Background Previous studies comparing Clostridium difficile infection (CDI) due to different ribotypes have been conflicting, and many have only compared small numbers of cases or few ribotypes. Aim To compare patient and episode characteristics for CDI due to different ribotypes. Methods The ribotyping results from 3333 toxin-producing isolates collected from 110 Belgian hospitals between October 2010 and December 2015 were matched to clinical data from the national CDI surveillance database. Data for ribotypes with at least 100 occurrences were compared. In addition, the national reference laboratory quantitatively measured the level of toxin production in five randomly chosen cultured isolates for each of the most common ribotypes. Findings Ribotypes with more than 100 occurrences were R014, R020, R002, R078, R027, R005 and R106 (Brazier classification). The median age for all patients was 79 years [patients with R027, 83 years (P < 0.001); patients with R106, 73 years (P < 0.001)]. In total, 10% of episodes were recurrences; values were higher for R027 (22%) and R106 (18%). CDI due to R078 was not significantly more likely to be community associated than healthcare associated (28% vs 24%; P = 0.1). Complications occurred in 7% of all episodes, and 12% for those with R027 and R078. However, after adjusting for age, onset outside the hospital and recurrence, R027 was no longer associated with complications [odds ratio (OR) 1.3, 95% confidence interval (CI) 0.7–2.4], unlike R078 (OR 1.7, 95% CI 1.0–2.6; P = 0.04). A positive stool toxin test and greater levels of toxin production in the cultured isolates were more likely for R078 and R027. Conclusion Out of the seven most common ribotypes in hospital patients, R078 and R027 were associated with higher rates of complications. Infections with R027 and R106 were more likely to be recurrent. The presence of toxin in stools was most likely with R078, R027 and R106, with highest levels of toxin production in vitro for R078 and R027. R060 produced the lowest levels of toxin in vitro.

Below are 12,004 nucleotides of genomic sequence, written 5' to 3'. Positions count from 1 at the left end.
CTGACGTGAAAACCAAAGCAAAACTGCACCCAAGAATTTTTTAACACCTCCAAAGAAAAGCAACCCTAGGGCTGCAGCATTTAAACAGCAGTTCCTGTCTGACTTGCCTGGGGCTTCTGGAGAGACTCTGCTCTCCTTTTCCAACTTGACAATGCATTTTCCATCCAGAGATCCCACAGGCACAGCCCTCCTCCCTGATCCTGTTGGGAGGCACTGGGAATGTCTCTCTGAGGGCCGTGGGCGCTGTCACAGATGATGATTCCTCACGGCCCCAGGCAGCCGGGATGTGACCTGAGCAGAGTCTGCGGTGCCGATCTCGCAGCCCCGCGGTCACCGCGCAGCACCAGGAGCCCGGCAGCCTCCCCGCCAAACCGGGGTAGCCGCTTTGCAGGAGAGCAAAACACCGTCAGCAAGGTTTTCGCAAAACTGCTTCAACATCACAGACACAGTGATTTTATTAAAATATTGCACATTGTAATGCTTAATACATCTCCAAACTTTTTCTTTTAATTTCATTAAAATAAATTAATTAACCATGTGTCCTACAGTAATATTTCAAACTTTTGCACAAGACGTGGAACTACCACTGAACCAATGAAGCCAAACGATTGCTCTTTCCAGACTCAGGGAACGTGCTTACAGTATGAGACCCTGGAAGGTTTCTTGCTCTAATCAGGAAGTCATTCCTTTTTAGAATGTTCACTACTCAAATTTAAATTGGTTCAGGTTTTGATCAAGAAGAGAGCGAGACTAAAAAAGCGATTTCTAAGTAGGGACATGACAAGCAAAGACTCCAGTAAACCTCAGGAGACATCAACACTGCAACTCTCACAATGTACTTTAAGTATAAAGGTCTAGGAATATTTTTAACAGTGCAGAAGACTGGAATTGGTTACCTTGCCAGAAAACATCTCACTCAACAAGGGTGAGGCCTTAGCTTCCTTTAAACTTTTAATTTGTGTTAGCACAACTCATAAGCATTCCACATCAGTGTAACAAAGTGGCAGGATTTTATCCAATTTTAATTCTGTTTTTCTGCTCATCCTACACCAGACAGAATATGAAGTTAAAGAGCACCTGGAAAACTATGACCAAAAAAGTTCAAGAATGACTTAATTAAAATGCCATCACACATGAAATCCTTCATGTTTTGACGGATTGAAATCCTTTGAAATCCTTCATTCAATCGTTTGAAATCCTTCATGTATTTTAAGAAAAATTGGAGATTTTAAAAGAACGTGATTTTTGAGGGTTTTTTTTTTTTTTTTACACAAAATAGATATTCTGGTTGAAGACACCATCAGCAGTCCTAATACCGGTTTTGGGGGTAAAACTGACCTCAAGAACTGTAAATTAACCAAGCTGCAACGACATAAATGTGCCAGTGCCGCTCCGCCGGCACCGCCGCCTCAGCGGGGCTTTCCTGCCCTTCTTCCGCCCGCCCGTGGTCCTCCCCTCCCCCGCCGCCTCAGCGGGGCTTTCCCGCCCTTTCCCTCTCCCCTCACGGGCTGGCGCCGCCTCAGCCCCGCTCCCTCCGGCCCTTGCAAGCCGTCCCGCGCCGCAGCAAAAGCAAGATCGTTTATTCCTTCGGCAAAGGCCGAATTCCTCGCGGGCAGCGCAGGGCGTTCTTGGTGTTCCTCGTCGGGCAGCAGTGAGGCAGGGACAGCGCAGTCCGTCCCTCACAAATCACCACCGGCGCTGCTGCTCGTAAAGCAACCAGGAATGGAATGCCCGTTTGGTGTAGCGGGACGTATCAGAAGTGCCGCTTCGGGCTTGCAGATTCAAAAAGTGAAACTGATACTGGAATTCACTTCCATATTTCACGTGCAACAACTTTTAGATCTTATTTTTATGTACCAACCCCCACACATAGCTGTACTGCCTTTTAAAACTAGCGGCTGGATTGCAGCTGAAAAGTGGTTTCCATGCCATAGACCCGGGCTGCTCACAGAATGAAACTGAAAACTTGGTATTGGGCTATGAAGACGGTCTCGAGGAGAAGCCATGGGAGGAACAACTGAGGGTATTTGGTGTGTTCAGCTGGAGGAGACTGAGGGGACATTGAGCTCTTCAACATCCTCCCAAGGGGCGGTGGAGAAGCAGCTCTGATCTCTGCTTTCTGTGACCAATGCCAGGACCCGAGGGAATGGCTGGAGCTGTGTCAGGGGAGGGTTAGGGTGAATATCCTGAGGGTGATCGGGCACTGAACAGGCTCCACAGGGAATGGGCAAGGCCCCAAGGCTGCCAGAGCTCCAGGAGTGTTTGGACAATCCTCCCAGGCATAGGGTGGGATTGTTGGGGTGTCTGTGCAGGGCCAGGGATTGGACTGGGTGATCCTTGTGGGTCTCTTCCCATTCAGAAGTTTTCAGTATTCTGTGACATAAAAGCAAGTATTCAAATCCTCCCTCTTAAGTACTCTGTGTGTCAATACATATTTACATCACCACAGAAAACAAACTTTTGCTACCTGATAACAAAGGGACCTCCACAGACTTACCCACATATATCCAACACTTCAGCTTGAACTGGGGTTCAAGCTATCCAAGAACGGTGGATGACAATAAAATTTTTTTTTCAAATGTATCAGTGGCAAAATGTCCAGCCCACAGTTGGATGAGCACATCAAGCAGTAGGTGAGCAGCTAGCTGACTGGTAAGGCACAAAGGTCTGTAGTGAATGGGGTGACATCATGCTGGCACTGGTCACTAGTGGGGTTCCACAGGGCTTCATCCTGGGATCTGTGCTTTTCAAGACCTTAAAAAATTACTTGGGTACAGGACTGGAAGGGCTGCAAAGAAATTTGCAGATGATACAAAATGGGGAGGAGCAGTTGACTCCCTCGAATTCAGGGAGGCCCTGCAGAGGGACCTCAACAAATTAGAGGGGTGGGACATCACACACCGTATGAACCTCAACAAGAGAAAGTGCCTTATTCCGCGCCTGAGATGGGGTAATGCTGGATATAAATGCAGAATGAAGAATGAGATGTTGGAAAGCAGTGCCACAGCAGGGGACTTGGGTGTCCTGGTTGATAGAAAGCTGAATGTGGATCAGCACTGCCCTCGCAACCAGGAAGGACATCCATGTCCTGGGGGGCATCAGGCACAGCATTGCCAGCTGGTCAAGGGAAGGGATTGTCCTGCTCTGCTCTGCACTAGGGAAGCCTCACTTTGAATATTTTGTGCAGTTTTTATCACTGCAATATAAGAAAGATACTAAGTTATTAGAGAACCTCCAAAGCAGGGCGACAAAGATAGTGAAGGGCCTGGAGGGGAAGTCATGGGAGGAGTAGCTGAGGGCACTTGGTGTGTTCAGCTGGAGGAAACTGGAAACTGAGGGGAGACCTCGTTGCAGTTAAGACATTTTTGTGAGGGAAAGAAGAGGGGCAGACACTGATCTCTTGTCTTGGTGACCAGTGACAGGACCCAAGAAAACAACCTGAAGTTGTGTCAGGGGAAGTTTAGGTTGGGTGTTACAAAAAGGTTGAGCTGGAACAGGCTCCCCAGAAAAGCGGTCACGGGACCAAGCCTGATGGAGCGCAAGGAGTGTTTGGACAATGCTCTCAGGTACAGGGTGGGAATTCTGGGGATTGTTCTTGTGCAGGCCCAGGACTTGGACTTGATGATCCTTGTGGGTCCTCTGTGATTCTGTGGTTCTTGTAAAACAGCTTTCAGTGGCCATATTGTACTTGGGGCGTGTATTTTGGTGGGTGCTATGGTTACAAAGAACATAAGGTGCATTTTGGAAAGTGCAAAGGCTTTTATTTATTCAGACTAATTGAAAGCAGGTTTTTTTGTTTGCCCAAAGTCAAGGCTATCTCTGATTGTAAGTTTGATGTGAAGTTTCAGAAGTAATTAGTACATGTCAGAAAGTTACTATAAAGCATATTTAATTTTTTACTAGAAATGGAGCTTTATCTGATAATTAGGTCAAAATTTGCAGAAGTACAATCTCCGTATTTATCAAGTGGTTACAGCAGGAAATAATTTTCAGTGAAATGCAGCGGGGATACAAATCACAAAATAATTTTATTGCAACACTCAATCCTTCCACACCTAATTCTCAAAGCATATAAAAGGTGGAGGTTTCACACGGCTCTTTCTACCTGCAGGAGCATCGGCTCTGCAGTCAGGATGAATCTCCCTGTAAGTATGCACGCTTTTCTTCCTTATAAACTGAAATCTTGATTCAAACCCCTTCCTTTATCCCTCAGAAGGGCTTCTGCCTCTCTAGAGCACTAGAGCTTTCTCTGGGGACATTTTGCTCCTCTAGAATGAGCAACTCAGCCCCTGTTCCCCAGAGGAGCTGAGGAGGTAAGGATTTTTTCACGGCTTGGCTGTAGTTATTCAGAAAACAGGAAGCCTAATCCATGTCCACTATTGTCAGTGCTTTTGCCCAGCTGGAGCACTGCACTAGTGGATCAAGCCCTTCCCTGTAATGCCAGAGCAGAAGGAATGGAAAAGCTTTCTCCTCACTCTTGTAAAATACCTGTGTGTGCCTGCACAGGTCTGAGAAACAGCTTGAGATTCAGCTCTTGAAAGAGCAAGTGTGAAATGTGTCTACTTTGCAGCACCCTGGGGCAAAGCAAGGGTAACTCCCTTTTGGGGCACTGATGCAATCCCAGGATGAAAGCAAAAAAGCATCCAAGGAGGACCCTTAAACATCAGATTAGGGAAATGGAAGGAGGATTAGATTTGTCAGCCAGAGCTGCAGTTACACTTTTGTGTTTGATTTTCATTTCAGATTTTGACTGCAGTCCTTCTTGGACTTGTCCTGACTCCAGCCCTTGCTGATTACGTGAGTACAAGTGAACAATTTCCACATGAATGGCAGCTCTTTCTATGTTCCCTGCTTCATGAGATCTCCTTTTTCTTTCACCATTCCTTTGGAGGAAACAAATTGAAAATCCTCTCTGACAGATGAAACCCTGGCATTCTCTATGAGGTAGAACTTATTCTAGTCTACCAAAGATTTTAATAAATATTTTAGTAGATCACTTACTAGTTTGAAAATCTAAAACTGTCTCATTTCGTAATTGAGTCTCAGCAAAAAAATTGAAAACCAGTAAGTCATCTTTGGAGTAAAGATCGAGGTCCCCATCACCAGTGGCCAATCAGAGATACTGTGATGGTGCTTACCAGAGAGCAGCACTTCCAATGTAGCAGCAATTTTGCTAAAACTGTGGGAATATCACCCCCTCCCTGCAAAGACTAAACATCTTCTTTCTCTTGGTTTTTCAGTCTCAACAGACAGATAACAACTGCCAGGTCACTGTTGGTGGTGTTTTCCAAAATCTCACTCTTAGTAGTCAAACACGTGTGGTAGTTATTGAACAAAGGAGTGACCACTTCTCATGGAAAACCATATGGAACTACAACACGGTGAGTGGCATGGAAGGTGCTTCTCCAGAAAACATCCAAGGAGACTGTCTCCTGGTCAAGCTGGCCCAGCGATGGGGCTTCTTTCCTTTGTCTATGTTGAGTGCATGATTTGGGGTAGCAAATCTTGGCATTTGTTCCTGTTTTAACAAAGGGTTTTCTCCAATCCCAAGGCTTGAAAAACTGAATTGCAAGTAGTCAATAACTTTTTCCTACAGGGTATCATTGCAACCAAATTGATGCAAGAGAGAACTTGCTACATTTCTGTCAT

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© 2016 The Healthcare Infection Society
- Clostridium difficile
- Healthcare-associated infection